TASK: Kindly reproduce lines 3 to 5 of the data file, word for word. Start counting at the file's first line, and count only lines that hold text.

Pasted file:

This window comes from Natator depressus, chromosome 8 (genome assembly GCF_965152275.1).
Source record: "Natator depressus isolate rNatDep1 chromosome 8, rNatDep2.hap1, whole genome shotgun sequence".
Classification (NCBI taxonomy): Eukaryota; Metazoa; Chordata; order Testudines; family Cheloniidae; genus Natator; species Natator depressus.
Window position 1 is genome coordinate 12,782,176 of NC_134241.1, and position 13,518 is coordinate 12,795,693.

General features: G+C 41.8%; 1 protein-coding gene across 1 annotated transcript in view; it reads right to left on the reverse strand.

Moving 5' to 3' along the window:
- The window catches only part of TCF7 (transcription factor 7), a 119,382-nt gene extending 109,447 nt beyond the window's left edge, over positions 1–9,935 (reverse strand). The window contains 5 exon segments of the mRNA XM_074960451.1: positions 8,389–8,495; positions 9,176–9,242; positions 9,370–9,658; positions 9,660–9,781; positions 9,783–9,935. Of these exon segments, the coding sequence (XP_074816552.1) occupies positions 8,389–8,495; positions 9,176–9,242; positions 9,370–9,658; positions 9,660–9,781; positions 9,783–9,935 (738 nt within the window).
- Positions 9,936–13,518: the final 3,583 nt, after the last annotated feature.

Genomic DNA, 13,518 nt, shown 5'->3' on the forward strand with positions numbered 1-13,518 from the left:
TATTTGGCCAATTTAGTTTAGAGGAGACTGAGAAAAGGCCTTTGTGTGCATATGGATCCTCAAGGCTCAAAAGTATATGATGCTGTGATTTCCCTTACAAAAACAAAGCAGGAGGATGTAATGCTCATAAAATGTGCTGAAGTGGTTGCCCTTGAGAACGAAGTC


Classification (NCBI taxonomy): Eukaryota; Metazoa; Chordata; order Testudines; family Cheloniidae; genus Natator; species Natator depressus.
Window position 1 is genome coordinate 12,782,176 of NC_134241.1, and position 13,518 is coordinate 12,795,693.

General features: G+C 41.8%; 1 protein-coding gene across 1 annotated transcript in view; it reads right to left on the reverse strand.